MIT crafts bacteria-resistant films

May 15, 2008

Having found that whether bacteria stick to surfaces depends partly on how stiff those surfaces are, MIT engineers have created ultrathin films made of polymers that could be applied to medical devices and other surfaces to control microbe accumulation.

The inexpensive, easy-to-produce films could provide a valuable layer of protection for the health care industry by helping to reduce the spread of hospital-acquired infections, which take the lives of 100,000 people and cost the United States an estimated $4.5 billion annually.

The researchers, who describe their work in an upcoming issue of the journal Biomacromolecules, found they could control the extent of bacterial adhesion to surfaces by manipulating the mechanical stiffness of polymer films called polyelectrolyte multilayers. Thus, the films could be designed to prevent accumulation of hazardous bacteria or promote growth of desirable bacteria.

“All other factors being equal, mechanical stiffness of material surfaces increases bacterial adhesion,” said Krystyn Van Vliet, the Thomas Lord Assistant Professor of Materials Science and Engineering and the paper's anchor author.

Van Vliet and her colleagues found the same trend in experiments with three strains of bacteria: Staphylococcus epidermidis, commonly found on skin, and two types of Escherichia coli.

Stiffness has usually been overlooked in studies of how bacteria adhere to surfaces in favor of other traits such as surface charge, roughness, and attraction to or repulsion from water. The new work shows that stiffness should also be taken into account, said Van Vliet.

The new films could be combined with current methods of repelling bacteria to boost their effectiveness, said Michael Rubner, an author of the paper and director of MIT's Center for Materials Science and Engineering.

Those methods include coating surfaces with antimicrobial chemicals or embedding metal nanoparticles into the surface, which disrupt the bacterial cell walls.

“For those bacteria that readily form biofilms, we have no delusions that we can prevent bacterial films from starting to form. However, if we can limit how much growth occurs, these existing methods can become much more effective,” Rubner said.

Jenny Lichter, graduate student in materials science and engineering, and Todd Thompson, a graduate student in the Harvard-MIT Division of Health Sciences and Technology, are joint lead authors of the paper. They note that the films could also be used on medical devices that go inside the body, such as stents and other cardiac implants.

“Once a foreign object enters into the body, if you can limit the number of bacteria going in with it, this may increase the chances that the immune system can defend against that infection,” said Thompson.

Another possible application for the films is to promote growth of so-called “good bugs” by tuning the mechanical stiffness of the material on which these bacteria are cultured. These films could stimulate growth of bacteria needed for scientific study, medical testing, or industrial uses such as making ethanol.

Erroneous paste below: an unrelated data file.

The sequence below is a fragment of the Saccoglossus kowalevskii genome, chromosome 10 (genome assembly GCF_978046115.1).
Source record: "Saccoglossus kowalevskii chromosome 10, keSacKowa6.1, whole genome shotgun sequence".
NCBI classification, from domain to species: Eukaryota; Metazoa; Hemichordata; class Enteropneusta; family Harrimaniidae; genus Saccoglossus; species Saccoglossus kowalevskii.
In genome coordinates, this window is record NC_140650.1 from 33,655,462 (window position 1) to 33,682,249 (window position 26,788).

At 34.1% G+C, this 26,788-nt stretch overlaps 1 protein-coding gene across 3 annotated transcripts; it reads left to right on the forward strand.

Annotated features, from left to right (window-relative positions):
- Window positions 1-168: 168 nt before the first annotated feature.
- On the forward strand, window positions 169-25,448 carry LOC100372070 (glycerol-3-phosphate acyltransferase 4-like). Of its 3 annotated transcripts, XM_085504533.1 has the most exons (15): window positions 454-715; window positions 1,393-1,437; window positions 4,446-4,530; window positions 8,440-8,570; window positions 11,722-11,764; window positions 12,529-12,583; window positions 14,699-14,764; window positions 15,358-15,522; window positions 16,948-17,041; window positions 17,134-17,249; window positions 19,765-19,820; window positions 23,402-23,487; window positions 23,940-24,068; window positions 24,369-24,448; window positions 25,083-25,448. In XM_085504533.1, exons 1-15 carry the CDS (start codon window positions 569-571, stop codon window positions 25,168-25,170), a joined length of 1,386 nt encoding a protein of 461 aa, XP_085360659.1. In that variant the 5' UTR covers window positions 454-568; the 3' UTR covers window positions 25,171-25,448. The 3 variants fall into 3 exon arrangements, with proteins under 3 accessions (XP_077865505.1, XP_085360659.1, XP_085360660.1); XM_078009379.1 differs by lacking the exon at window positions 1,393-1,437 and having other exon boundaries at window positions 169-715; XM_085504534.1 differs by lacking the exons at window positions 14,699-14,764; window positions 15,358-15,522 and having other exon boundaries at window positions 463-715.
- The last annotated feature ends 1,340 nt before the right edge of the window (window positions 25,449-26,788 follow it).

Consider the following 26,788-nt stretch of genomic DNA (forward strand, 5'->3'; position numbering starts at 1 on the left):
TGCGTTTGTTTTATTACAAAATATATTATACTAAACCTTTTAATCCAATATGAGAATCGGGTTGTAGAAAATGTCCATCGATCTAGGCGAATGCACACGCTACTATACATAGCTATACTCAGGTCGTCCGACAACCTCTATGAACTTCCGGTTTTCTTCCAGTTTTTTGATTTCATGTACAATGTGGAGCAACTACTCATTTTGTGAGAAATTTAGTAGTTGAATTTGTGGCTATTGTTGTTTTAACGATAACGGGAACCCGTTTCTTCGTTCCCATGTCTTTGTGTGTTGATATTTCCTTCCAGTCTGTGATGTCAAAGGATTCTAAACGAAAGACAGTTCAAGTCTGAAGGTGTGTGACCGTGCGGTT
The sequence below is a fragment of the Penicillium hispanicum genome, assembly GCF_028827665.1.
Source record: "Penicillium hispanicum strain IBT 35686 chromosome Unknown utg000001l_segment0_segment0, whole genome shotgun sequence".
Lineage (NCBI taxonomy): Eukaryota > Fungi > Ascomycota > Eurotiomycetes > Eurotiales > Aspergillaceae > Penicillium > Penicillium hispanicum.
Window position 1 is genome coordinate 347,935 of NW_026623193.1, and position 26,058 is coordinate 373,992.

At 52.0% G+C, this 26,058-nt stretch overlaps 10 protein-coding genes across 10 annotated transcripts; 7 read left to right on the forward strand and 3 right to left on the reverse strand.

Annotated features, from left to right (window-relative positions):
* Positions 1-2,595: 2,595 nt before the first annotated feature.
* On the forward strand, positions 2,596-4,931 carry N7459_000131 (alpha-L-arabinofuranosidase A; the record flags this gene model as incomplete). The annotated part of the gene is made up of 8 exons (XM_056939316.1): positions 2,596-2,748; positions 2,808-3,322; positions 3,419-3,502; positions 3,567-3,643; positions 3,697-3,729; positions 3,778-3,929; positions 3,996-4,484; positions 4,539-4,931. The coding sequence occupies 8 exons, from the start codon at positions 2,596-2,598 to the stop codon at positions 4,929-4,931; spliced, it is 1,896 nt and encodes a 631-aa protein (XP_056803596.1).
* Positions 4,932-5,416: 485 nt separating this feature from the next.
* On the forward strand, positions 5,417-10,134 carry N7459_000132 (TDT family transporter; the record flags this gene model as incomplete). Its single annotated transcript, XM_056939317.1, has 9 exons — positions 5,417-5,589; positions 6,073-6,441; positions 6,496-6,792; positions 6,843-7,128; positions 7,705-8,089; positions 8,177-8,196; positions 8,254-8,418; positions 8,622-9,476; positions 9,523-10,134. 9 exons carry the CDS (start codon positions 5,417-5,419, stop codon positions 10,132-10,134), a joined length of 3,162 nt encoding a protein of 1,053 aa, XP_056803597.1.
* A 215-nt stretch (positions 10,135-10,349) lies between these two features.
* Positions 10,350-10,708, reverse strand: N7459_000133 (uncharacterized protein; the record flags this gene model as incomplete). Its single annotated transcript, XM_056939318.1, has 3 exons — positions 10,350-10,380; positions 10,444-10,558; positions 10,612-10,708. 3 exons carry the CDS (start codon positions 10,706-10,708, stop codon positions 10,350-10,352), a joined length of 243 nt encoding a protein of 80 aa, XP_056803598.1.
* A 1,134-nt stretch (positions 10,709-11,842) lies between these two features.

The researchers built their films, which are about 50 nanometers (billionths of a meter) thick, with layers of polyelectrolytes (a class of charged polymer). Alternating layers are added at different pH (acidity) levels, which determines how stiff the material is when hydrated at near-neutral pH, such as water. Polymer films assembled at higher pH (up to 6) are stiffer because the polymer chains crosslink readily and the polymers do not swell too much; those added at lower, more acidic pH (down to 2.5) are more compliant.

Van Vliet says the team's results could be explained by the relationship between surfaces and tiny projections from the bacterial cell walls, known as pili. Stiffer surfaces may reinforce stronger, more stable bonds with the bacterial pili. The researchers are now working on figuring out this mechanism.

Source: Massachusetts Institute of Technology

Explore further: Biomarkers helped solving the mystery of 500-million-year-old macroorganisms

Related Stories

Polymer movement: key to next-generation coatings

January 24, 2018

Researchers in the Department of Materials Science and Engineering at Texas A&M University, led by doctoral student Victor Selin and Dr. Svetlana Sukhishvili, are making headway in understanding fundamental principles that ...

Microbes may help astronauts transform human waste into food

January 25, 2018

Human waste may one day be a valuable resource for astronauts on deep-space missions. Now, a Penn State research team has shown that it is possible to rapidly break down solid and liquid waste to grow food with a series of ...

How cells are able to turn

January 22, 2018

Researchers have long wondered how our cells navigate inside the body. Two new studies, in which Lund University researcher Pontus Nordenfelt has participated, have now demonstrated that the cells use molecular force from ...

Recommended for you

Unprecedented study of Picasso's bronzes uncovers new details

February 17, 2018

Musee national Picasso-Paris and the Northwestern University/Art Institute of Chicago Center for Scientific Studies in the Arts (NU-ACCESS) have completed the first major material survey and study of the Musee national Picasso-Paris' ...

Researchers create first superatomic 2-D semiconductor

February 16, 2018

Atoms are the basic building blocks of all matter—at least, that is the conventional picture. In a new study, researchers have fabricated the first superatomic 2-D semiconductor, a material whose basic units aren't atoms ...

0 comments

Please sign in to add a comment. Registration is free, and takes less than a minute. Read more

Click here to reset your password.
Sign in to get notified via email when new comments are made.